trad

Martin Shkreli Gets Lifetime Ban From Pharmaceutical Industry for Inflating Cost of Malaria Drugs

“Pharma Bro” Martin Shkreli has been ordered to return millions of dollars in drug profits and has been banned from the pharmaceutical industry after he inflated the price of life-saving drugs.

U.S. District Judge Denise Cote demanded Friday that Shkreli, 38, pay nearly $65 million—the amount his company made from hiking up the price of Daraprim, an anti-parasitic medicine that is used to treat malaria and toxoplasmosis.

Shkreli served as the chief executive officer of Turing Pharmaceuticals, which later changed its name to Vyera when it began to inflate prices in 2015. That year, the price of Daraprim skyrocketed overnight from $13.50 a tablet to $750. Shkreli defended the price increase at the time and said the sales profits would be used to research new treatments.

The Federal Trade Commission and seven states—California, Illinois, New York, North Carolina, Ohio, Pennsylvania and Virginia—launched a lawsuit against Vyera, Shkreli and his business partner, accusing them of illegal behavior that allowed them to block generic versions of Daraprim from being made and to hike its price.

“Based on the trial evidence, Shkreli will be barred for life from participating in the pharmaceutical industry and is ordered to disgorge $64.6 million in net profits from his wrongdoing,” Judge Cote wrote in the ruling.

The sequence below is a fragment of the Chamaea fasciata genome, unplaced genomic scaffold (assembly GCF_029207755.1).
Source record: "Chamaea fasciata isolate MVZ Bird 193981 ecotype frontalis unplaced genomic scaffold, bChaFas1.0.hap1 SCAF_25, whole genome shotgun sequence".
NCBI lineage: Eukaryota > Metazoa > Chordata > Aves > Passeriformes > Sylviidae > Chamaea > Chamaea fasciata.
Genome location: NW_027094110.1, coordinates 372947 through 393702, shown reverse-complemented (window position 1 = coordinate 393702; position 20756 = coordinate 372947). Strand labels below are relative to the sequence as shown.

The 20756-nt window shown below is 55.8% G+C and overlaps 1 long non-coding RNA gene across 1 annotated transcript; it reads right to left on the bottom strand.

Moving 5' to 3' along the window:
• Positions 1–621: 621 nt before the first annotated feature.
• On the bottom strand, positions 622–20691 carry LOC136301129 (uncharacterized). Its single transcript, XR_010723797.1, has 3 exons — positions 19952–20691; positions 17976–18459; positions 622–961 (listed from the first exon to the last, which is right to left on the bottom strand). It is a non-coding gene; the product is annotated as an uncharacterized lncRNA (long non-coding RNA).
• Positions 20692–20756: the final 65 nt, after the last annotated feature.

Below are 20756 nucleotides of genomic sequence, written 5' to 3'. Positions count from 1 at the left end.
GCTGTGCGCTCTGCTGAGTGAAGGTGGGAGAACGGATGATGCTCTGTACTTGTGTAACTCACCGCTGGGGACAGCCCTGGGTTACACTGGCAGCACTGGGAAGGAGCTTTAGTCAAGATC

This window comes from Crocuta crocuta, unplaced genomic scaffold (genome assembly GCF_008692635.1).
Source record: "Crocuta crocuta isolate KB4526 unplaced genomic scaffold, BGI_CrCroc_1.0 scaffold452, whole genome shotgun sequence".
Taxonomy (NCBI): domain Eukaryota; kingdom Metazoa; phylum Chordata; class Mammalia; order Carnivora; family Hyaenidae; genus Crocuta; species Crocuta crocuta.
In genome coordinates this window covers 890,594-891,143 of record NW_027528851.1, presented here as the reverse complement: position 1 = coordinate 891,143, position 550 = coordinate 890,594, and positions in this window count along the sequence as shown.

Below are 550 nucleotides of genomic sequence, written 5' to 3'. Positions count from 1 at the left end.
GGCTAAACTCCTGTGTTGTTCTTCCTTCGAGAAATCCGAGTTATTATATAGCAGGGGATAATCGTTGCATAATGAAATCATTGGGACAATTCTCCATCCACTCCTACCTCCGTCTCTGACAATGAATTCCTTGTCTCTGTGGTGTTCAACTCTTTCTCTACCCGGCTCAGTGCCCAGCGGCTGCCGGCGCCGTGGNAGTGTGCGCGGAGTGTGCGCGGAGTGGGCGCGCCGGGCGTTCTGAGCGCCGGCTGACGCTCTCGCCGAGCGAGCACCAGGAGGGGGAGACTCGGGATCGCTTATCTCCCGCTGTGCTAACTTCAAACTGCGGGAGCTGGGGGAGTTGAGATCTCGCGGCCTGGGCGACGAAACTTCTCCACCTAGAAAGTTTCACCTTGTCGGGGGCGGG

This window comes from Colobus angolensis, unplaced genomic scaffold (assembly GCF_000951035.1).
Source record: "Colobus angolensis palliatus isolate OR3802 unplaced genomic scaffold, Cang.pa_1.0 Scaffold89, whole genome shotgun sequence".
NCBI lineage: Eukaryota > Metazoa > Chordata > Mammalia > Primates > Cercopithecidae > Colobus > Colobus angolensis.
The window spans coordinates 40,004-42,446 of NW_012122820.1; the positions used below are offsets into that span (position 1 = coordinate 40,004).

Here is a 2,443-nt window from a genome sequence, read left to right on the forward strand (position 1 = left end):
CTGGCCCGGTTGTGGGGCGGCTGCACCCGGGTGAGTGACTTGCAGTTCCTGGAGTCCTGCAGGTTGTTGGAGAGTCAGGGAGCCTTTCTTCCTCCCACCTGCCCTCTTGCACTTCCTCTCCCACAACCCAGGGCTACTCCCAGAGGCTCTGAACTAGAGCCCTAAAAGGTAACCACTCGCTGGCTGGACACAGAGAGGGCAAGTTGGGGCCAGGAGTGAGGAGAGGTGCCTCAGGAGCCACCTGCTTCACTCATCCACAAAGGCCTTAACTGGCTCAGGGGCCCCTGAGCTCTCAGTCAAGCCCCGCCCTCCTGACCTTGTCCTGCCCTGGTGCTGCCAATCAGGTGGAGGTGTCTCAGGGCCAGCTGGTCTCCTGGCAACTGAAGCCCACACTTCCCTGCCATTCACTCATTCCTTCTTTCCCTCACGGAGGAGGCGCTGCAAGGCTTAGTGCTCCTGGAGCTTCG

Shkreli Gets Lifetime Ban From Pharmaceutical Industry
Martin Shkreli has been ordered to return $64.6 million in drug profits and has been banned from the pharmaceutical industry after he inflated the price of life-saving medicine. In this photo, Shkreli pauses while speaking to the press after the jury issued a verdict in a different case on August 4, 2017, in the Brooklyn borough of New York City.
Drew Angerer/Getty Images

Vyera opted to settle last month. The company agreed to provide up to $40 million in relief: $10 million to be paid immediately and $30 million over the course of ten years. Vyera and its parent company Phoenixus were also required to make Daraprim available to any generic competitor at list price.

New York Attorney General Letitia James celebrated the ruling against Shkreli, stating the “rich and powerful don’t get to play by their own set of rules.”

“‘Envy, greed, lust, and hate,’ don’t just ‘separate,’ but they obviously motivated Mr. Shkreli and his partner to illegally jack up the price of a life-saving drug as Americans’ lives hung in the balance,” James said in a statement. “But Americans can rest easy because Martin Shkreli is a pharma bro no more.”

Judge Cote wrote in her 130-page decision that Shkreli’s scheme was “particularly heartless.”

“He recklessly disregarded the health of a particularly vulnerable population, those with compromised immune systems,” she wrote. “His scheme burdened those patients, their loved ones, and their healthcare providers.”

Shkreli is currently serving a seven-year prison sentence for defrauding investors of $10 million. Shkreli was convicted in 2018.

Newsweek reached out to the Federal Trade Commission and Shkreli’s attorneys for comment.

Cet article est traduit automatiquement. N’hésitez pas à nous signaler s’il y a des erreurs.

Bouton retour en haut de la page
Fermer